Sea surface temperature (SST) is of paramount importance for comprehending ocean dynamics and hence the Earth's climate system. Accordingly, it is also the most measured oceanographic parameter. However, until the end of the XIX century, no continuous time series of SST seems to exist, with most of the available data deriving from measurements on ships. Here, we present a continuous digitalized record of surface water measurements originally written in a book published in 1853. The measurements were retrieved thrice daily in the Venice lagoon, in the northeastern part of the Italian peninsula, from June to August 1851 and 1852. To the best of our knowledge, these data constitute the oldest time series of the entire world ocean. The measurements were performed by immersing a Reaumur thermometer a few meters deep in the lagoon water at 8 a.m., 12 p.m., and 8 p.m. Despite several limitations affecting these data (e.g., lacking information regarding the exact water depth where measurements were performed and instrumental metadata), they are of utmost significance, as they put many decades backward the date of the development of a fundamental aspect of oceanographic observations. Moreover, the data were collected close to the Punta della Salute site, where actual sea water temperature measurements have been performed since 2002. Therefore, a unique comparison between surface water temperatures within the Lagoon of Venice across three centuries is possible.

Mid-XIX Century Estuary SST Time Series Recorded in the Venice Lagoon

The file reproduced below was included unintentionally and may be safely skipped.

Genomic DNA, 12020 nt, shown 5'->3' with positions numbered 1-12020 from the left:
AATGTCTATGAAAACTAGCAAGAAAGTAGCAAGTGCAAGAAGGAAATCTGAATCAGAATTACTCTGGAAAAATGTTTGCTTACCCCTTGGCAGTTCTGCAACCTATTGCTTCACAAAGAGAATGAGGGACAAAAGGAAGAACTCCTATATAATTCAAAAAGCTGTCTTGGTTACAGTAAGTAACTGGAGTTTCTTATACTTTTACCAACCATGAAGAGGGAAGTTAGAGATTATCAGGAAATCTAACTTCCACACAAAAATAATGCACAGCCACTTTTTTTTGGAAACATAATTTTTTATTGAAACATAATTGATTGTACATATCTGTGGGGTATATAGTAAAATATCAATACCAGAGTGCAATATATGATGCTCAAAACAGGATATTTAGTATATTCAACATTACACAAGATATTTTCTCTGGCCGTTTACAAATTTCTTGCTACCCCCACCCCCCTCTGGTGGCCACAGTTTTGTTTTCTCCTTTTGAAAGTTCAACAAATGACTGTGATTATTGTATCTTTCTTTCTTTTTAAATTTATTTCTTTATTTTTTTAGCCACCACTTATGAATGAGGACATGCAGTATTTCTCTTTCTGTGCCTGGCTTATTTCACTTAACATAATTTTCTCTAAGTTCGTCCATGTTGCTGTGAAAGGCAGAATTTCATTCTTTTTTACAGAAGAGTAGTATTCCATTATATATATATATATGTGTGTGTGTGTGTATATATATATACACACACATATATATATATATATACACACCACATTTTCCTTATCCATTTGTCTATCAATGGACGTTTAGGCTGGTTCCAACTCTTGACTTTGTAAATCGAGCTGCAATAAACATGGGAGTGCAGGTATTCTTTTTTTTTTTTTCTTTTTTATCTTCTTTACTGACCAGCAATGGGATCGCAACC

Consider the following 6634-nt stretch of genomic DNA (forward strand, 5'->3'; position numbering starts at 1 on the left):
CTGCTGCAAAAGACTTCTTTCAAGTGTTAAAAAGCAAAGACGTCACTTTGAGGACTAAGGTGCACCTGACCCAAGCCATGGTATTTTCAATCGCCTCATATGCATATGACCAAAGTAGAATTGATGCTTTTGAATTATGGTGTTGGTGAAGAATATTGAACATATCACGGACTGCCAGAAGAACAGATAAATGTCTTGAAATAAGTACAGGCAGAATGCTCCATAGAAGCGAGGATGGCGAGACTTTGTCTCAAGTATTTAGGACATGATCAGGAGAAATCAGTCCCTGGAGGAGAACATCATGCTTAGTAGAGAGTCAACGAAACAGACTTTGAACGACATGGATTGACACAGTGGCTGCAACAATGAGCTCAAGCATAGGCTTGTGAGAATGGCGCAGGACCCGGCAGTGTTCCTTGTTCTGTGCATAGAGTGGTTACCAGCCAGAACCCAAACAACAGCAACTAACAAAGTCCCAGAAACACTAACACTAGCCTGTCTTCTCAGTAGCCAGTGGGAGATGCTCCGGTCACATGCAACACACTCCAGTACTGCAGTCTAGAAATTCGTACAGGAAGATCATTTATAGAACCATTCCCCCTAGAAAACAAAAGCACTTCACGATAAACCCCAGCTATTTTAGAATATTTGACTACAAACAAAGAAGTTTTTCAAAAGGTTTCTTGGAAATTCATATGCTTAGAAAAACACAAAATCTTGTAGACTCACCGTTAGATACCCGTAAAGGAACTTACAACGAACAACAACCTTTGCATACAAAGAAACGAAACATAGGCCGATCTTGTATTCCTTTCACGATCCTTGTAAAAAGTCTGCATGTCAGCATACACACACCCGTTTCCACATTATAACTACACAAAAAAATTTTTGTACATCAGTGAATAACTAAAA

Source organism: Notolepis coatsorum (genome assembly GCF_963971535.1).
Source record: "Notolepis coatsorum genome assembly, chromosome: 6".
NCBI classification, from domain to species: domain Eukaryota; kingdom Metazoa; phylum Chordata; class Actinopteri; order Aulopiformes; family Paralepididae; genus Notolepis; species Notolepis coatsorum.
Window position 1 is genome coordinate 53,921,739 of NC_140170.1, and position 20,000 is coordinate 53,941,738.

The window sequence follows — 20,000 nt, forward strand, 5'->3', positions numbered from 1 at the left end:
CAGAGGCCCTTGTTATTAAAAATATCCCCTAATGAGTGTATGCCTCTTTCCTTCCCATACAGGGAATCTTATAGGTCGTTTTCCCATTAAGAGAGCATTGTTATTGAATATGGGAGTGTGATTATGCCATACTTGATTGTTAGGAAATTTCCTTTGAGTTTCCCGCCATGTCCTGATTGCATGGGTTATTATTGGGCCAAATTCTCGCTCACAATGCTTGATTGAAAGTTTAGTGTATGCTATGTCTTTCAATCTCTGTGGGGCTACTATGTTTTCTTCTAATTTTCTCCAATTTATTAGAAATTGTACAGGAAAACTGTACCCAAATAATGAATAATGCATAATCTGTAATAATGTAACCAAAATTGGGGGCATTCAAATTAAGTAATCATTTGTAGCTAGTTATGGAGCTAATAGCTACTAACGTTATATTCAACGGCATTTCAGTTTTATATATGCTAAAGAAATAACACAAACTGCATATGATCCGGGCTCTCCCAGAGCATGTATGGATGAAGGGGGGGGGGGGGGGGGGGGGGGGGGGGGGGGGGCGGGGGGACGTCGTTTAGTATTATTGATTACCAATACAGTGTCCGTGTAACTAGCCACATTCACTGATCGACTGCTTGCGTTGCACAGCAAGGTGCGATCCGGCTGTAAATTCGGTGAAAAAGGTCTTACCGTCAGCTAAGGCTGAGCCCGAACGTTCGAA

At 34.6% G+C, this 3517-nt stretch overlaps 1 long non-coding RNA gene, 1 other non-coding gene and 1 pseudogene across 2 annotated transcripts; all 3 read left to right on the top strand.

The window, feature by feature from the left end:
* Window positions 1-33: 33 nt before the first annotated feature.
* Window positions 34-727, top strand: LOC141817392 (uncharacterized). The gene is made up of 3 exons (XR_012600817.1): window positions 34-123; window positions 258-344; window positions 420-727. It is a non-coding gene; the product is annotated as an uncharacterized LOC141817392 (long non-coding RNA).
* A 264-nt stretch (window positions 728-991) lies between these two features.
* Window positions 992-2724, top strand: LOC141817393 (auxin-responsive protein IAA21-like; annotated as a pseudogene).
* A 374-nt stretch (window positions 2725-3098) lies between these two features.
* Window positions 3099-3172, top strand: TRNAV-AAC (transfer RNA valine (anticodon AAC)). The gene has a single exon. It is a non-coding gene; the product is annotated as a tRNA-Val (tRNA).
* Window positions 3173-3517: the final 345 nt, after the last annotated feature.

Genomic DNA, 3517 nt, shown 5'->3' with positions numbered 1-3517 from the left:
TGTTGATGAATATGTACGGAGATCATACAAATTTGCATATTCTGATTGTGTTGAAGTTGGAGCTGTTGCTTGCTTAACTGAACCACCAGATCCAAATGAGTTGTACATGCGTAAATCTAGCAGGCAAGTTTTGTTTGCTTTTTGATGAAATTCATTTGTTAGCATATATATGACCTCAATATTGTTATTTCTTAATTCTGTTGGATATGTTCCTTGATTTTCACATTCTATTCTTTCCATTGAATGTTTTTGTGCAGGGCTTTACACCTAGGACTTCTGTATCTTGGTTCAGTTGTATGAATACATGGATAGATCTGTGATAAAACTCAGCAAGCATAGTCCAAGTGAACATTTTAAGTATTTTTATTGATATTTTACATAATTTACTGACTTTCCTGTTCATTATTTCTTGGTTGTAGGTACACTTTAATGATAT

Rubinetti, S;Zanchettin, D
;
Gazzola, K;Rubino, A
2022-01-01

Abstract

Sea surface temperature (SST) is of paramount importance for comprehending ocean dynamics and hence the Earth's climate system. Accordingly, it is also the most measured oceanographic parameter. However, until the end of the XIX century, no continuous time series of SST seems to exist, with most of the available data deriving from measurements on ships. Here, we present a continuous digitalized record of surface water measurements originally written in a book published in 1853. The measurements were retrieved thrice daily in the Venice lagoon, in the northeastern part of the Italian peninsula, from June to August 1851 and 1852. To the best of our knowledge, these data constitute the oldest time series of the entire world ocean. The measurements were performed by immersing a Reaumur thermometer a few meters deep in the lagoon water at 8 a.m., 12 p.m., and 8 p.m. Despite several limitations affecting these data (e.g., lacking information regarding the exact water depth where measurements were performed and instrumental metadata), they are of utmost significance, as they put many decades backward the date of the development of a fundamental aspect of oceanographic observations. Moreover, the data were collected close to the Punta della Salute site, where actual sea water temperature measurements have been performed since 2002. Therefore, a unique comparison between surface water temperatures within the Lagoon of Venice across three centuries is possible.
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Utilizza questo identificativo per citare o creare un link a questo documento: https://hdl.handle.net/10278/5010840
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